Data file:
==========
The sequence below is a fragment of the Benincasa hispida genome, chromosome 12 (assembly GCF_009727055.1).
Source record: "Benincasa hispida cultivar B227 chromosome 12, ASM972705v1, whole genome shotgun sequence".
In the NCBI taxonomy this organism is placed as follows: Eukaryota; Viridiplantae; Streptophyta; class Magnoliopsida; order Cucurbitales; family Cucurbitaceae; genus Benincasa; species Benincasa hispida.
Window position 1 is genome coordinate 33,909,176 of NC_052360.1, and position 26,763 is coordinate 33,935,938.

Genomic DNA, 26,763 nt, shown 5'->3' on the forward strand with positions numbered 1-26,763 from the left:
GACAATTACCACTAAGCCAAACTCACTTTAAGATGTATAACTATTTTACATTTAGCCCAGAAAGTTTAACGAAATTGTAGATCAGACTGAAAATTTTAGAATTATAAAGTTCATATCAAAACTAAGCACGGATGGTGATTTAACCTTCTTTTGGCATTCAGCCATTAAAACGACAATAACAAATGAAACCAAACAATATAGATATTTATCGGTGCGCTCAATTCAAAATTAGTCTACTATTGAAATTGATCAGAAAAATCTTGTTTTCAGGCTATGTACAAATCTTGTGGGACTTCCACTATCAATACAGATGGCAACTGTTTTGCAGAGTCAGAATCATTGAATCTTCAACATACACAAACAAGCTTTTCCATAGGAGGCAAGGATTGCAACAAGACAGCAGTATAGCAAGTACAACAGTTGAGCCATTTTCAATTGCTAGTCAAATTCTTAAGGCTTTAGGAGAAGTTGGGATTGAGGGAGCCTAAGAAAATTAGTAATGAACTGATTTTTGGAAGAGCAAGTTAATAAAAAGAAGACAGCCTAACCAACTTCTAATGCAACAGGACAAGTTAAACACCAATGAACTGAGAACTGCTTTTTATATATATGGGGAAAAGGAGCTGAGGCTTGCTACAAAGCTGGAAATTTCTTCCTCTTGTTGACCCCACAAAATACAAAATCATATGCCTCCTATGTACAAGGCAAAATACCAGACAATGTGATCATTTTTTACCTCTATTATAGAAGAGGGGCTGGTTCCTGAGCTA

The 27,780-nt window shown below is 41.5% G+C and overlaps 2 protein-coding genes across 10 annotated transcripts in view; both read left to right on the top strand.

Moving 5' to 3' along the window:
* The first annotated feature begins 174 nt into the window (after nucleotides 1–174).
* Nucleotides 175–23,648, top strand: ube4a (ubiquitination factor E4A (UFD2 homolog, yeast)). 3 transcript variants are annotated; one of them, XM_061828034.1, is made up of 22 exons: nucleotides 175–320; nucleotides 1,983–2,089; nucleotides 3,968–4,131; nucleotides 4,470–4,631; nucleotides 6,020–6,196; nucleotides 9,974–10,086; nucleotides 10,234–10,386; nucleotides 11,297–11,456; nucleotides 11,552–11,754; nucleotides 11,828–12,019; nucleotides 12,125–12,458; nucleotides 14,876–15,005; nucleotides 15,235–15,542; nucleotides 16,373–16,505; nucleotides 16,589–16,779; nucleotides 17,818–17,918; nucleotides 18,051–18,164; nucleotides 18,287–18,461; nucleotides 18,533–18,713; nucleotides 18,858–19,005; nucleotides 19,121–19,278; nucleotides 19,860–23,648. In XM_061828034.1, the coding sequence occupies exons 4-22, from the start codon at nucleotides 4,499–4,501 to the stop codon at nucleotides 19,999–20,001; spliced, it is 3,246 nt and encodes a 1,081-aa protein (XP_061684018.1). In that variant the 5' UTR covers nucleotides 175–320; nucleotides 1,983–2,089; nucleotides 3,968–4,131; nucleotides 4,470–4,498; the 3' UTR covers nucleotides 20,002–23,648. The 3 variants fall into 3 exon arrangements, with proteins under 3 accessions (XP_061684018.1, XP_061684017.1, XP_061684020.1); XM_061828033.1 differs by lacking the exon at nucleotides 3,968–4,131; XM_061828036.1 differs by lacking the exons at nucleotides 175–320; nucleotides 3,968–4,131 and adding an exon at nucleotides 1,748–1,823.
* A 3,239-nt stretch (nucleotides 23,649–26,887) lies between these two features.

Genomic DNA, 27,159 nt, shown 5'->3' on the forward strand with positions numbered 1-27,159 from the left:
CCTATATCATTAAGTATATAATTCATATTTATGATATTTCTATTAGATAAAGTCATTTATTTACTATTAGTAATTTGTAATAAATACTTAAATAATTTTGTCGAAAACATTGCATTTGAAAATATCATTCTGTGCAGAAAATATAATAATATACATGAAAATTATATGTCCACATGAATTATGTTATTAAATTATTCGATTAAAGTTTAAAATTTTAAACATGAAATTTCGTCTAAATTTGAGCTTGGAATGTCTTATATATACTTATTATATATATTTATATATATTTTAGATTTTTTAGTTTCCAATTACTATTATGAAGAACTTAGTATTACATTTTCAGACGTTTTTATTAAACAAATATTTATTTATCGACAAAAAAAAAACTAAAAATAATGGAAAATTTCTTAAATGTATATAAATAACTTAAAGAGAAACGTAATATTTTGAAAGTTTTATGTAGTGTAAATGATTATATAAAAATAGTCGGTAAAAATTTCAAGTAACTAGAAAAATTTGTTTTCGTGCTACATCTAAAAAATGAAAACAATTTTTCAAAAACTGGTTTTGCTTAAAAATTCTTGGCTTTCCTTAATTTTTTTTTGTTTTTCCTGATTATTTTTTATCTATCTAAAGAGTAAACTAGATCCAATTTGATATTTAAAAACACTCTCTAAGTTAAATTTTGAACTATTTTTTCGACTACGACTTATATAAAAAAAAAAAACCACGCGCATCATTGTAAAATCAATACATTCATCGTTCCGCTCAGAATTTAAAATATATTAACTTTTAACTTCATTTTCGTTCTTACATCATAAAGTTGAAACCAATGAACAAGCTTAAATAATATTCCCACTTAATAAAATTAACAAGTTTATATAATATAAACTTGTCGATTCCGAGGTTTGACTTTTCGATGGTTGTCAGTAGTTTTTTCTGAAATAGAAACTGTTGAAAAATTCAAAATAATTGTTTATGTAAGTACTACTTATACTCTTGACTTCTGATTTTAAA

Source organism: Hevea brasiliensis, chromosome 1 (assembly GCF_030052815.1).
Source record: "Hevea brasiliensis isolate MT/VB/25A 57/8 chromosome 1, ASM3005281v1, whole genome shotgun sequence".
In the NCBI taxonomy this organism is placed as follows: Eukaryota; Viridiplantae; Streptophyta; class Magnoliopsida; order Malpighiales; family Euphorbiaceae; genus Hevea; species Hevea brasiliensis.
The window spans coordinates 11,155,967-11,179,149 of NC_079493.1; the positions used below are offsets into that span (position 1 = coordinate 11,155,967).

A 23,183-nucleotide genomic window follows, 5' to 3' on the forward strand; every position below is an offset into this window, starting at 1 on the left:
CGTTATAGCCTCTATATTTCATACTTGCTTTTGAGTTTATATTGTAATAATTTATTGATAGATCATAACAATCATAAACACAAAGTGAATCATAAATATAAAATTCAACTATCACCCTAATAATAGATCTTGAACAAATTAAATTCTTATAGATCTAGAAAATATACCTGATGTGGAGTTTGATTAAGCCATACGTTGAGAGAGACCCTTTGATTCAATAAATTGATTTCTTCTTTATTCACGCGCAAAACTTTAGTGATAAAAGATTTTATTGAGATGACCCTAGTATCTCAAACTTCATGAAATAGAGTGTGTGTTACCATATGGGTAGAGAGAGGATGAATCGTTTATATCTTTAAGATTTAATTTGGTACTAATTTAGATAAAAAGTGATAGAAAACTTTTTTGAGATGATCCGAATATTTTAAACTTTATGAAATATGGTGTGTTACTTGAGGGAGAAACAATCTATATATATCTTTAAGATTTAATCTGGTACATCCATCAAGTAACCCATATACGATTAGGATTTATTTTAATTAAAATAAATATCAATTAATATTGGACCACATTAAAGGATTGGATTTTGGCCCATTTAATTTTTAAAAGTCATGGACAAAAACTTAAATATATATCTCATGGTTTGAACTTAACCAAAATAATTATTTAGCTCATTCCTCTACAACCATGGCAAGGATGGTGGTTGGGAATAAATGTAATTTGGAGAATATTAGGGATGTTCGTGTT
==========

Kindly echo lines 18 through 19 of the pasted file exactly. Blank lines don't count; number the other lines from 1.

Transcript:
A 23,183-nucleotide genomic window follows, 5' to 3' on the forward strand; every position below is an offset into this window, starting at 1 on the left:
CGTTATAGCCTCTATATTTCATACTTGCTTTTGAGTTTATATTGTAATAATTTATTGATAGATCATAACAATCATAAACACAAAGTGAATCATAAATATAAAATTCAACTATCACCCTAATAATAGATCTTGAACAAATTAAATTCTTATAGATCTAGAAAATATACCTGATGTGGAGTTTGATTAAGCCATACGTTGAGAGAGACCCTTTGATTCAATAAATTGATTTCTTCTTTATTCACGCGCAAAACTTTAGTGATAAAAGATTTTATTGAGATGACCCTAGTATCTCAAACTTCATGAAATAGAGTGTGTGTTACCATATGGGTAGAGAGAGGATGAATCGTTTATATCTTTAAGATTTAATTTGGTACTAATTTAGATAAAAAGTGATAGAAAACTTTTTTGAGATGATCCGAATATTTTAAACTTTATGAAATATGGTGTGTTACTTGAGGGAGAAACAATCTATATATATCTTTAAGATTTAATCTGGTACATCCATCAAGTAACCCATATACGATTAGGATTTATTTTAATTAAAATAAATATCAATTAATATTGGACCACATTAAAGGATTGGATTTTGGCCCATTTAATTTTTAAAAGTCATGGACAAAAACTTAAATATATATCTCATGGTTTGAACTTAACCAAAATAATTATTTAGCTCATTCCTCTACAACCATGGCAAGGATGGTGGTTGGGAATAAATGTAATTTGGAGAATATTAGGGATGTTCGTGTT